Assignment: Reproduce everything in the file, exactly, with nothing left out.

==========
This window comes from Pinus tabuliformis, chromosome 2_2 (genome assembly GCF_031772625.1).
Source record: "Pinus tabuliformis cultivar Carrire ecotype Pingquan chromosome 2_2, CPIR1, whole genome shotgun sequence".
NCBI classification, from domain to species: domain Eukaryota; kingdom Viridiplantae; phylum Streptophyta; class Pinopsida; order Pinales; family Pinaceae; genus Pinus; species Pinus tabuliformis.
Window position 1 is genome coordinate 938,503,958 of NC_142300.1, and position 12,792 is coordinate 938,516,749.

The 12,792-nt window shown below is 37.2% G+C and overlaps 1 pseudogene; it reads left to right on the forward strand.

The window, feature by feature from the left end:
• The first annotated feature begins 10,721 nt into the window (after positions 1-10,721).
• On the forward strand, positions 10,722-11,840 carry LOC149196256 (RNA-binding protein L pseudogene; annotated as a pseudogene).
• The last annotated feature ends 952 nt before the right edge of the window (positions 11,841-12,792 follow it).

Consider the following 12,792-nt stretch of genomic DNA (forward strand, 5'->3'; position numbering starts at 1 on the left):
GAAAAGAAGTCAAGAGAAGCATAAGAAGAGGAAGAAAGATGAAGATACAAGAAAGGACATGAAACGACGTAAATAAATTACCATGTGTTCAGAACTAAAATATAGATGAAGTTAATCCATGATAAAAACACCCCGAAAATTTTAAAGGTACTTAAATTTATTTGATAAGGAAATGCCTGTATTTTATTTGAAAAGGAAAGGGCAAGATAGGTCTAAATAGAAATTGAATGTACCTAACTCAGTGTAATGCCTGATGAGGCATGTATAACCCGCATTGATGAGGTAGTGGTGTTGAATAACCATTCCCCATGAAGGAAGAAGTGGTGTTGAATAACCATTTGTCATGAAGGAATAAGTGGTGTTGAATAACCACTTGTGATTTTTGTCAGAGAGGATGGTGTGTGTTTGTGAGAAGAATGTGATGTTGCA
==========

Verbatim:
This window comes from Pinus tabuliformis, chromosome 2_2 (genome assembly GCF_031772625.1).
Source record: "Pinus tabuliformis cultivar Carrire ecotype Pingquan chromosome 2_2, CPIR1, whole genome shotgun sequence".
NCBI classification, from domain to species: domain Eukaryota; kingdom Viridiplantae; phylum Streptophyta; class Pinopsida; order Pinales; family Pinaceae; genus Pinus; species Pinus tabuliformis.
Window position 1 is genome coordinate 938,503,958 of NC_142300.1, and position 12,792 is coordinate 938,516,749.

The 12,792-nt window shown below is 37.2% G+C and overlaps 1 pseudogene; it reads left to right on the forward strand.

The window, feature by feature from the left end:
• The first annotated feature begins 10,721 nt into the window (after positions 1-10,721).
• On the forward strand, positions 10,722-11,840 carry LOC149196256 (RNA-binding protein L pseudogene; annotated as a pseudogene).
• The last annotated feature ends 952 nt before the right edge of the window (positions 11,841-12,792 follow it).

Consider the following 12,792-nt stretch of genomic DNA (forward strand, 5'->3'; position numbering starts at 1 on the left):
GAAAAGAAGTCAAGAGAAGCATAAGAAGAGGAAGAAAGATGAAGATACAAGAAAGGACATGAAACGACGTAAATAAATTACCATGTGTTCAGAACTAAAATATAGATGAAGTTAATCCATGATAAAAACACCCCGAAAATTTTAAAGGTACTTAAATTTATTTGATAAGGAAATGCCTGTATTTTATTTGAAAAGGAAAGGGCAAGATAGGTCTAAATAGAAATTGAATGTACCTAACTCAGTGTAATGCCTGATGAGGCATGTATAACCCGCATTGATGAGGTAGTGGTGTTGAATAACCATTCCCCATGAAGGAAGAAGTGGTGTTGAATAACCATTTGTCATGAAGGAATAAGTGGTGTTGAATAACCACTTGTGATTTTTGTCAGAGAGGATGGTGTGTGTTTGTGAGAAGAATGTGATGTTGCA